Tyre Friendly Driving


You may not realise it, but the way you drive can have a lot to do with how long your tyres will last and how well they perform. As you head down the road, there are a number of things to keep in mind:

Safe Driving

Take it easy. Avoid hard cornering, rapid accelerations and abrupt braking and stopping. These actions put a lot of stress on tyres. Smooth, safe driving is better for your tyres – and for you!

Road Hazards

Avoid potholes and other hazards. Obviously, it’s best not to hit potholes or objects in the road. But if you can’t avoid them, remember that the faster you are going when you hit something, the greater the impact on your tyres – so slow down as much as you can without endangering yourself or others.

If you can’t avoid a pothole, don’t apply the brakes when you hit it. Instead, apply them as you approach the hole, and release them before striking it. This slows you down, but allows the tyre to roll as it hits, softening the impact. If you hit an extremely large object or hole, have your tyres checked by Woonona Tyres or your mechanic. Such collisions can cause internal tyre damage that you can’t see – but which can cause problems later on.

Sometimes, a tyre can be severely damaged and travel hundreds or even thousands of km before failing. Vibration or rough ride may be a sign of such damage – and time for a replacement.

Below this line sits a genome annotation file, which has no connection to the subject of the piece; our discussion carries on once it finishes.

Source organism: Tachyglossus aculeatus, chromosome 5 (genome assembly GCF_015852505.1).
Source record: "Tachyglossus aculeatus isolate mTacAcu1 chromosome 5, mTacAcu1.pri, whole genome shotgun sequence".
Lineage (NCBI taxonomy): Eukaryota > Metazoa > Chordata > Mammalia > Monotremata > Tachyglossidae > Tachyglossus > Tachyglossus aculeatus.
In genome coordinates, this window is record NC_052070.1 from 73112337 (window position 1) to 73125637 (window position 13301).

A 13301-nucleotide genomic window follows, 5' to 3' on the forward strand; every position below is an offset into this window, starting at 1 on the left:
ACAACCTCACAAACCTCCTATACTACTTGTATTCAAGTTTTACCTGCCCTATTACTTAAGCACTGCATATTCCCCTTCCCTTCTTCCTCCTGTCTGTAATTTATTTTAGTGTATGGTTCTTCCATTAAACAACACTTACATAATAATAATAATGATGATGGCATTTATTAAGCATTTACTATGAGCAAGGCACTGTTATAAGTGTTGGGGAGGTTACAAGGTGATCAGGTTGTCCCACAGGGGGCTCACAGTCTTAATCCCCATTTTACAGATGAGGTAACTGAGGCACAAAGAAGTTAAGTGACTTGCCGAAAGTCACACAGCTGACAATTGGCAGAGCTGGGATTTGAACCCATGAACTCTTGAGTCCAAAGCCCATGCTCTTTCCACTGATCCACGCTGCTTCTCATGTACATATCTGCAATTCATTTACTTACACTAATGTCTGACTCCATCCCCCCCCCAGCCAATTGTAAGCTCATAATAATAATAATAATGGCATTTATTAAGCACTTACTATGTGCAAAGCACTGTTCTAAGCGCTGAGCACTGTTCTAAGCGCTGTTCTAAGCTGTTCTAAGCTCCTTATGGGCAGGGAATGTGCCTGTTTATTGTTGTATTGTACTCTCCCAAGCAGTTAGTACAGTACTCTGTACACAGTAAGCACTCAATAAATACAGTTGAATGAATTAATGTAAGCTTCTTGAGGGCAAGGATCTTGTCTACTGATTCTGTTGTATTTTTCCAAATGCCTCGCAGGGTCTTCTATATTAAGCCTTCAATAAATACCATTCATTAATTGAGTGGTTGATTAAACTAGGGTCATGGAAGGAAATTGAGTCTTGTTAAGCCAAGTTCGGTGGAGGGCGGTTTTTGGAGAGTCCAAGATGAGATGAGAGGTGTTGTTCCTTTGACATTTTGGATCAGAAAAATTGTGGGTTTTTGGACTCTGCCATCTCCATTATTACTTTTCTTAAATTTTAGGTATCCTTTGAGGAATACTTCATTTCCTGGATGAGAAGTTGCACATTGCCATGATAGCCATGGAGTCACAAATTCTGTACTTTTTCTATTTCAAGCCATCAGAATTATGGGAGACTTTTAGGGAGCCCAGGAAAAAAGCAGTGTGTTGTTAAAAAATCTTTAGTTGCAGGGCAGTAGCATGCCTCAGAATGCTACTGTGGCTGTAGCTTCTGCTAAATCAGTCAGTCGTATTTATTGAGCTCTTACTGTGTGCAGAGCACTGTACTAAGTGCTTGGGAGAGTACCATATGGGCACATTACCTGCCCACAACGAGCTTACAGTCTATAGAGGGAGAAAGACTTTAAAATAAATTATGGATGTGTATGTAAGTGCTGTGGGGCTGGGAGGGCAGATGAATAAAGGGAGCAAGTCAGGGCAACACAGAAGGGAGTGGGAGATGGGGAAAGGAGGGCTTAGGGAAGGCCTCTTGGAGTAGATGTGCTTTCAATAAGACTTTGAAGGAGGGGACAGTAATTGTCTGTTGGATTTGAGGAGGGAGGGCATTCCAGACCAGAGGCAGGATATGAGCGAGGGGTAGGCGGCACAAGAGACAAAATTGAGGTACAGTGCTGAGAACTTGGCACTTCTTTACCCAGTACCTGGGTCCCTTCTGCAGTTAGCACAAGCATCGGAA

Getting Stuck – And Unstuck

If you find yourself stuck in snow, ice, mud or wet grass, don’t spin your tyres rapidly, and never spin them if a drive wheel is off the ground. Doing so can actually cause damage to a tyre because if one wheel is stuck, and the other is free to spin, all the engine’s power goes to the free wheel. If you’re in snow, turn off the vehicle, apply the brakes and shovel snow away from the tyres and vehicle. Try sand and gravel to get more traction. If that doesn’t work, gently rock the vehicle back and forth using forward and reverse gears. Keep people away from your tyres and the vehicle as you rock.

Overloading

Watch out for overloading. Driving on an overloaded tyre is hazardous. When your car is carrying too much, the weight can create excessive heat inside your tyres – and that can cause sudden tyre failure. Never exceed the maximum load rating of your tyres, which you can find on the sidewall of the tyre. When you replace a tyre, make sure the new one has a load-carrying capacity equal to or greater than what is specified on your vehicle’s placard.

Storing Tyres

It’s also important to treat your tyres right when you’re not using them. If you store tyres, keep them in a cool, dry place, away from sunlight, heat and ozone. Allow air to circulate around all sides to avoid moisture damage. Keep tyres away from grease, fuel and other substances that can deteriorate the rubber. Do not store tyres within 5 metres of an electric motor, eg. compressor, to avoid ozone exposure.

Preventing Tyre Trouble

Regular inspections can help you prevent tyre trouble and keep you rolling safely down the road. If you detect any damage, get it checked out at Woonona Tyres or your mechanic as soon as practical.